Around Egypt By Car: Anyone who comes to Egypt sees the stark contrast between the polish of the resorts and the unattractiveness of everything else. Even the capital greets tourists with poverty and an abundance of garbage on the streets. What is hidden there, where the foot of a foreigner rarely steps? You can find out by renting a car and changing your boring all-inclusive status to a much more interesting adventurer role.
Is the idea safe
Previously, stories flashed on the network about how the police stopped tourists on the roads and even took them off the trains because of the insecurity of independent travel, but now this probability is close to zero, the main thing is to choose the right route. You can explore the busy banks of the Nile, the Red and Mediterranean Seas, but the North Sinai and the desert areas near the border with Libya are still banned (terrorists are based there).
“Checkpoints are set up every 20-50 km, and in the wilderness, for example, on the highway between Fayum oasis and Luxor , the police can suddenly join car travelers and escort them to the nearest big city.”
What to travel on
It is wiser to rent a car in international offices such as Hertz, Avis and Europcar, whose offices are open in airports and tourist cities. Rates – 30–100 USD per day, to conclude an agreement you need international rights, a copy of your passport and a credit card (credit, debit will not work), on which the amount of the collateral is frozen.
“You can, of course, trust the local distributors at your own peril and risk: it will be half the price, their car park is more shabby, and they do not issue insurance.”
But it doesn’t hurt to get insured: Egyptian drivers are reckless and, to put it mildly, do not obey traffic rules too zealously – it’s good if they warn you about turning with a wave of your hand from an open window. The traffic is chaotic, everyone honks, there are many traffic jams, few traffic lights, speed bumps are everywhere, even outside the cities. The quality of the roads is different: on the main highways there is smooth asphalt, between the villages in the Nile Delta there is a dirt road and off-road. There are a lot of gas stations, gasoline is cheap ( 0.50 USD per liter), parking is allowed literally everywhere.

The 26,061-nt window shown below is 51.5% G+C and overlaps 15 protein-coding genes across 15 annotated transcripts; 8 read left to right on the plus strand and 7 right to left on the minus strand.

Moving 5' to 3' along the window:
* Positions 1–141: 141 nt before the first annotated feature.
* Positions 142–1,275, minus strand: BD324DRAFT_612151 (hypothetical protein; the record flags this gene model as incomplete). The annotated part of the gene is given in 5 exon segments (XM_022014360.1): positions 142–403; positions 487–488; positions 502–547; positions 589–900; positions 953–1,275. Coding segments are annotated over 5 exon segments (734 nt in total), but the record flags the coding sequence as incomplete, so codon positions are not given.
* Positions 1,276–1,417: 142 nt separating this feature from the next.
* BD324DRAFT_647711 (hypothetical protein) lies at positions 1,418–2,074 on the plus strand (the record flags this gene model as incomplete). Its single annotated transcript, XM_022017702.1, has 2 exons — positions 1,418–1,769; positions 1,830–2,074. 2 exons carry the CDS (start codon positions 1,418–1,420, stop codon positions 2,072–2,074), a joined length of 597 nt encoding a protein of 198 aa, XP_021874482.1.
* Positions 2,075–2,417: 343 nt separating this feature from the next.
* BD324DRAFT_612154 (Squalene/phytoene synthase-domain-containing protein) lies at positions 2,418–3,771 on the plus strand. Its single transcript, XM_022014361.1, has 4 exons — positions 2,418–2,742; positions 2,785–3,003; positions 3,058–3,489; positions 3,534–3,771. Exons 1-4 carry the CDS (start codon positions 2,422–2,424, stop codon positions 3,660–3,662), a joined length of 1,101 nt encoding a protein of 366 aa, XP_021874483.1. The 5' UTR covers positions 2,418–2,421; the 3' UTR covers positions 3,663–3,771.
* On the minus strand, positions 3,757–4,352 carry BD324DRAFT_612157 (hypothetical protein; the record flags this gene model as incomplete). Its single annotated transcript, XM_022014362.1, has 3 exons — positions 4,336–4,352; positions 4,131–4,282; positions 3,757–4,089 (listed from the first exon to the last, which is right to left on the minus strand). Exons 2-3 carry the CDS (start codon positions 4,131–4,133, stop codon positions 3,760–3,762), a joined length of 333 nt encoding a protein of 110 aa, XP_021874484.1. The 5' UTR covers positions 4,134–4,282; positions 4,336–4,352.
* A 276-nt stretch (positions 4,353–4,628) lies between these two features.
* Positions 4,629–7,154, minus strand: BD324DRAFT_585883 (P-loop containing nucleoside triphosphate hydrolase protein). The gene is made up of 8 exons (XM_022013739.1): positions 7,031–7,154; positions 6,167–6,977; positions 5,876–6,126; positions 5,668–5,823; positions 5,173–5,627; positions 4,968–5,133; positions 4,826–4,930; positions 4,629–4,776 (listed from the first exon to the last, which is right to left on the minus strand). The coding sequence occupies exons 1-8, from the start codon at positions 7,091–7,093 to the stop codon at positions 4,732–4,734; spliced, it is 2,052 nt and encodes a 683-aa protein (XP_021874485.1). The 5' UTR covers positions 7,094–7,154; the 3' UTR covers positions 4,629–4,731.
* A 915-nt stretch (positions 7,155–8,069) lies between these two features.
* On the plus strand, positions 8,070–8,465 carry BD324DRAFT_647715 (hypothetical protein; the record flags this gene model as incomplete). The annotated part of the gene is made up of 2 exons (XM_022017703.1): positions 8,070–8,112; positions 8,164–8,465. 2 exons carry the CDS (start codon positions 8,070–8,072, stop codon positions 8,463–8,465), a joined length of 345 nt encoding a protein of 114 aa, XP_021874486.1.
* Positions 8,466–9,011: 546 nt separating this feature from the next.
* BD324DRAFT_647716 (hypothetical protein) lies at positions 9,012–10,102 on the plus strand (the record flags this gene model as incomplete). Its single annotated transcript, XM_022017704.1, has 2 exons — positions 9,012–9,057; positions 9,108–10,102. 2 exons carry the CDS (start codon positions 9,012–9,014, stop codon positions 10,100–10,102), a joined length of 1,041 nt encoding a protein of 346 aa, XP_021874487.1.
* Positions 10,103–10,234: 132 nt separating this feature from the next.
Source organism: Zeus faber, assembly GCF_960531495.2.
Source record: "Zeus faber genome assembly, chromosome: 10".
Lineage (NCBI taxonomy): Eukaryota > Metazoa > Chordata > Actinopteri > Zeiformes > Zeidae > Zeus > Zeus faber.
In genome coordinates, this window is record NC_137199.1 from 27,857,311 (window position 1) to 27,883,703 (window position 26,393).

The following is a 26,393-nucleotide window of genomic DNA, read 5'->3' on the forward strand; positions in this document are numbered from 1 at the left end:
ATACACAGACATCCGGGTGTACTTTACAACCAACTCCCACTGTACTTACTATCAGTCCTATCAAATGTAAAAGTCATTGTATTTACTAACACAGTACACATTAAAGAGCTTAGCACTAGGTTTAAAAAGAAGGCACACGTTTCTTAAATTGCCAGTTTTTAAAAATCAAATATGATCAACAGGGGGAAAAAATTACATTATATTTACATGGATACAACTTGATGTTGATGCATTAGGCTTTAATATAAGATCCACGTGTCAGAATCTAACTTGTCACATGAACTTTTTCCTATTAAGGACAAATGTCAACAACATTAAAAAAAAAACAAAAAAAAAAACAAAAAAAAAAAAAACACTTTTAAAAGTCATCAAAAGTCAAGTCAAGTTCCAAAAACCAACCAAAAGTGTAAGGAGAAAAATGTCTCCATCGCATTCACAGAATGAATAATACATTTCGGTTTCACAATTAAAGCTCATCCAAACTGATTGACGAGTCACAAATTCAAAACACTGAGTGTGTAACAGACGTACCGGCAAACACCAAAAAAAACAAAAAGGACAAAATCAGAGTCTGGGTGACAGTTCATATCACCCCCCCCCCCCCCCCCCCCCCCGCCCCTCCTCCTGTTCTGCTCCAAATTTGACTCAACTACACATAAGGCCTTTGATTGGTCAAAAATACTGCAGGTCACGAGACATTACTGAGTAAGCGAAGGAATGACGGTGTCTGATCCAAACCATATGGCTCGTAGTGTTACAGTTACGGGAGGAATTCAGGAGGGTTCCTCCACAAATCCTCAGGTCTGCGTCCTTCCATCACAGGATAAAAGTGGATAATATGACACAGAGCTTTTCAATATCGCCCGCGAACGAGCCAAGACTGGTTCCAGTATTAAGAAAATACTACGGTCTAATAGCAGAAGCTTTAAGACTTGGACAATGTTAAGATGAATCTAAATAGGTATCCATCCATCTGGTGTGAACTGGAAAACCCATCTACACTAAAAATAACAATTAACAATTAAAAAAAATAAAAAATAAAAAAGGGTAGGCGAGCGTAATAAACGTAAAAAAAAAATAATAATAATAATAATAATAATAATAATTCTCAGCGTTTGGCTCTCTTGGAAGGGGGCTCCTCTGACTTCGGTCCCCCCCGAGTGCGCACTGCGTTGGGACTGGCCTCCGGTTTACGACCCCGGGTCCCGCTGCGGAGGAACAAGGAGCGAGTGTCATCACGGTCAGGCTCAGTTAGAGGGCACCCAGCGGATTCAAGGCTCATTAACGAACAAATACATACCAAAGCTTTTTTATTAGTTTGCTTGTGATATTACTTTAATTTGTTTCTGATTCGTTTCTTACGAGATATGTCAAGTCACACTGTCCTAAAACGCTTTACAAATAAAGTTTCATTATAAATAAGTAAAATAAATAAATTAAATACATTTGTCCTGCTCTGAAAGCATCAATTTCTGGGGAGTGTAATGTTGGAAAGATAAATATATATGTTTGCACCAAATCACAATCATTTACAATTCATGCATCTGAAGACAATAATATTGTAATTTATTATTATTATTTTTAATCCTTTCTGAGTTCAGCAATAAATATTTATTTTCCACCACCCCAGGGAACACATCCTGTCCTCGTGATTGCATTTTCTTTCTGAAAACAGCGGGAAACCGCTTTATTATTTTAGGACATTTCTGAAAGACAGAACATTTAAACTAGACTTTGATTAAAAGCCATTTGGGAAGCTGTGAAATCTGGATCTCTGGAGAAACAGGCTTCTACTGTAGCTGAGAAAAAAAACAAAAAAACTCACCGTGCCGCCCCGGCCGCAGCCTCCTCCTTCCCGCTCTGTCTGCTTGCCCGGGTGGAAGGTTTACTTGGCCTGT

What to see
The most convenient way to start is from Cairo, leisurely exploring its main treasures . At least a day will go to the center with Tahrir Square, the Egyptian Museum , the citadel and the Cairo Tower, from the top of which the whole city is in full view.
“For a couple of days, you will have to explore the Khan el-Khalili market , palaces, monasteries, mosques and parks, not to mention the legendary pyramids of Giza .”
From the capital, we recommend keeping your way to El Fayyum – one of the oldest cities on Earth, founded in 4000 BC. NS. in an oasis in the middle of the Libyan desert. In those days it was called Crocodilopolis – in honor of the god Sebek with a crocodile head. The area was glorified by the funerary portraits found in the necropolis and spread to the best museums in the world. Now you can look at the water wheels, which have become a symbol of the Al-Fayyum province, mosques, the El-Lahoun pyramids, El-Ryan waterfalls, Lake Karun and the Wadi al-Hitan valley with whale fossils included in the UNESCO list.
The next point is Hurghada , where you can lie in the sun, walk along the bustling Sheraton street , admire the El Mina mosque and the Coptic church , and go to the abandoned ghost town of Umm Khuwaitat .
Then we move along the coast to El Gouna – a charming resort similar to Venice . Hotels and restaurants with European service are located on separate islands, between which boats maneuver. To get to the city, you have to go through the checkpoint.
“Nearby there is another respectable resort – Sahl Hasheesh : here they buy land plots of sheikhs and celebrities (Tom Cruise, for example).”
We turn west and reach Luxor , divided into the City of the Living and the City of the Dead . The first one adorns the Karnak temple and Luxor temple with a dilapidated alley of sphinxes. In the second – the Valley of the Kings with the tombs of the pharaohs, the Hatshepsut temple and other impressive objects. And we end the journey in Aswan with the Kom-Ombo temple , the island of Philae priestesses and the dam , designed by Soviet engineers.
Of course, this road route is far from the only one in Egypt. You can head east to Dahab and Sharm el-Sheikh . Or try to get to Abu Simbel , 300 km from Aswan, joining a convoy of sightseeing minibuses guarded by army jeeps at dawn. This is at the very border with Sudan, but the temples of Ramses II and his wife Nefertari, carved into the rock, are too beautiful, for this you can risk it. Or not to risk and conquer the Mediterranean – Alexandria , El Alamein, Port Said and Ras el Bar. And make sure that Egypt is much more multifaceted than tourists are used to thinking.
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